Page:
“It is what we already know that often prevents us from learning.” – Claude Bernard
An essential area of teaching is the choice of Curriculum. How do you define a curriculum?
Essentially a curriculum is composed of 3 very important questions. The questions of What, How and Whether. To probe into it further, the first question can be further elaborated as 'what is worth teaching.' The second question can be defined as 'how do we teach' and the third question would be 'whether a child is learning what is being taught.'
In the language of International Boards, the curriculum can just be explained as the written curriculum, the taught curriculum, and the assessment curriculum. The curriculum is thus the definition of what the School stands for.
In practical words, a curriculum is the living vision of the school. While most of the schools take pride in having a lovely wooden frame with the mission and vision statement hung somewhere above the principal's desk, it is actually the curriculum that is a mission in action.
In the words of experiential education, the aim of education can be summed up in 5As. The first of the A begins with the AIM, which is essentially your goals and objective to be achieved at the end of the year. This is followed by ACTION. We have learned from innumerable lectures and sermons that no theory is worth pursuing without deeds or the element of action.
This leads us to ANALYSIS. So we understand what is being taught and is what is being taught relevant to the subjects in the school. Then arrives the major indicator which is the APPLICATION. The application of the subject being taught is the connection to the real world. Unless this is done, learning can never ever be understood and practiced. Finally, it is the ASSESSMENT of what is being taught. This completes the cycle of the Experiential Education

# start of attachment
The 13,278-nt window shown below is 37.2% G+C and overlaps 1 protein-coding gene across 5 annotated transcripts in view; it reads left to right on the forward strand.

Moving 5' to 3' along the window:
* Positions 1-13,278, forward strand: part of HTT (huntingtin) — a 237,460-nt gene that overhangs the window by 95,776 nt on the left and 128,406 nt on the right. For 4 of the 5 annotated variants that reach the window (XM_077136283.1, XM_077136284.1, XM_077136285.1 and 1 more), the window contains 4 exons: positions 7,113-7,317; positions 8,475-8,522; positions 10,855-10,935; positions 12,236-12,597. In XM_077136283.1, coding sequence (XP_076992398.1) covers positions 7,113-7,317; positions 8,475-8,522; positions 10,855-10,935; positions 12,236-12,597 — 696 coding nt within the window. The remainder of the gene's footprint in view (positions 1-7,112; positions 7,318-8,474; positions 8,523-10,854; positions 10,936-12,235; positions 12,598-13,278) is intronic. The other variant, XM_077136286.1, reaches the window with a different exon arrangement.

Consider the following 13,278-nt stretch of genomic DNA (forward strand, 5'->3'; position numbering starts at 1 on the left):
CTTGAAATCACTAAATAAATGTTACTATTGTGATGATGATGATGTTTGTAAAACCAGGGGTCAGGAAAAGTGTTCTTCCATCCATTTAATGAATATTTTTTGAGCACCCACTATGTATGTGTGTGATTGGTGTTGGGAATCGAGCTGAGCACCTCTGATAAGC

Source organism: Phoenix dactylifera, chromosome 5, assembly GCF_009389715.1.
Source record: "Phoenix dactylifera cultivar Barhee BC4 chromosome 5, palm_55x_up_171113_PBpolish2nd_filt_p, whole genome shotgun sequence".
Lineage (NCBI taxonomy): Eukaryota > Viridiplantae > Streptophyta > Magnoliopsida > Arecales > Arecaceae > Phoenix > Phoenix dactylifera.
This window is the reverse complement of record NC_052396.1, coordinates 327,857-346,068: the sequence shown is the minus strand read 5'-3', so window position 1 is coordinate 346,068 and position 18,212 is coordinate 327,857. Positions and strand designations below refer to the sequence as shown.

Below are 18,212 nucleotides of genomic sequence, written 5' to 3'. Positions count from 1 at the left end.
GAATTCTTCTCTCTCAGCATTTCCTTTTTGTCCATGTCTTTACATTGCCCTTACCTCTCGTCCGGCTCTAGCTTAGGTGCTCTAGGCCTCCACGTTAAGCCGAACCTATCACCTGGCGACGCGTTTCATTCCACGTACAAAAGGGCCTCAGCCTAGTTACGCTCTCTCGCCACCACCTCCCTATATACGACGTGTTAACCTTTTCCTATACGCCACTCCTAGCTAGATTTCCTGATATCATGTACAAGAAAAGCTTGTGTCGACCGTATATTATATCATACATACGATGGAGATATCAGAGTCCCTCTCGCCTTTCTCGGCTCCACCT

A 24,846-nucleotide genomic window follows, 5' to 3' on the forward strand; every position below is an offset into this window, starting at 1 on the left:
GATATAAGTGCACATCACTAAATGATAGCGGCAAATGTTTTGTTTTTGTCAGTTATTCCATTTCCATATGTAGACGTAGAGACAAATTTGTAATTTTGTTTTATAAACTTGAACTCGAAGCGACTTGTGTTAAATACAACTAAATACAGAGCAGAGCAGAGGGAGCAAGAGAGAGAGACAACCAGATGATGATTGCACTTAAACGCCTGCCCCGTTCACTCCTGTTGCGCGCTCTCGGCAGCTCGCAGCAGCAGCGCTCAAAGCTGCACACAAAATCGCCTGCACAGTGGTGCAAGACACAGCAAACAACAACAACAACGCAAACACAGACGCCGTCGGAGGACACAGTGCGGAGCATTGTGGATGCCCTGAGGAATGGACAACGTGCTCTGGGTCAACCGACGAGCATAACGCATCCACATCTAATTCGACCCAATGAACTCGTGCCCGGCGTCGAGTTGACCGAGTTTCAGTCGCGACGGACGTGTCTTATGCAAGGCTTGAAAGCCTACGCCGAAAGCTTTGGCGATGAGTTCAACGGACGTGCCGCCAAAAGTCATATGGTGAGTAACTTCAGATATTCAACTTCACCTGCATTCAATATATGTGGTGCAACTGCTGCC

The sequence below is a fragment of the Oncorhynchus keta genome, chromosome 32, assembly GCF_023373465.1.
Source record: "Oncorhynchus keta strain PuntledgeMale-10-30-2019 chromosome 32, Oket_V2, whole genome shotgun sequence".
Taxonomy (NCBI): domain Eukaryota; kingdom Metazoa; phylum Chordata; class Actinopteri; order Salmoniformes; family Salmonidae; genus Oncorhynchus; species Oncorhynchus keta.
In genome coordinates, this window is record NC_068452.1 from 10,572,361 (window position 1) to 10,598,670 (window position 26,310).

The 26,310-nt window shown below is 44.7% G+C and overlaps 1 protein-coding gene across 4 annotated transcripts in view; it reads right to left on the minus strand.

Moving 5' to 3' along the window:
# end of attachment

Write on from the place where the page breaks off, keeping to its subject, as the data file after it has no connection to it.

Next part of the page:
Curriculum - A chariot race
The word curriculum is derived from Latin where it stands for currere. Currere means a running course. Now think of chariot racing across the Roman Colosseum. You have horses which are finding multiple challenges in the form of obstacles and the fellow contestants. Yet a great master at the helm, holding the reins, can control and lead these horses to the end line.
I don't want the teachers to be and behave like Gladiators but at some point, we will have to rise above and teach the curriculum that students would love to be taught!
The written, taught and assessment curriculum has to be in sync to make a school progressive. To jump into a practical discussion and make it more relevant to the educators, we would divide the curriculum into three core subjects.
The three core areas are academics, spiritual or moral curriculum and finally the co-curricular curriculum. These are in no particular order. The co-curricular curriculum is the one that supports the other two and is not an isolated curriculum in and of it.
Teaching the 'taught curriculum'
One of my favorite stories of a real 'taught curriculum' is that of a college professor. The professor was assigned to teach the students about the formation of rocks and terrain of the region. In his remarkable first session, he assured the students by saying, 'I guarantee that after these classes on geology, none of you would ever become a geologist but I also assure you that after these classes none of you would ever look at the rocks in the same way ever again.' Imagine the collective awe!
Have we ever wondered what makes the students believe that they are either a language kind or a math kind? Our words through the assessment curriculum make the difference.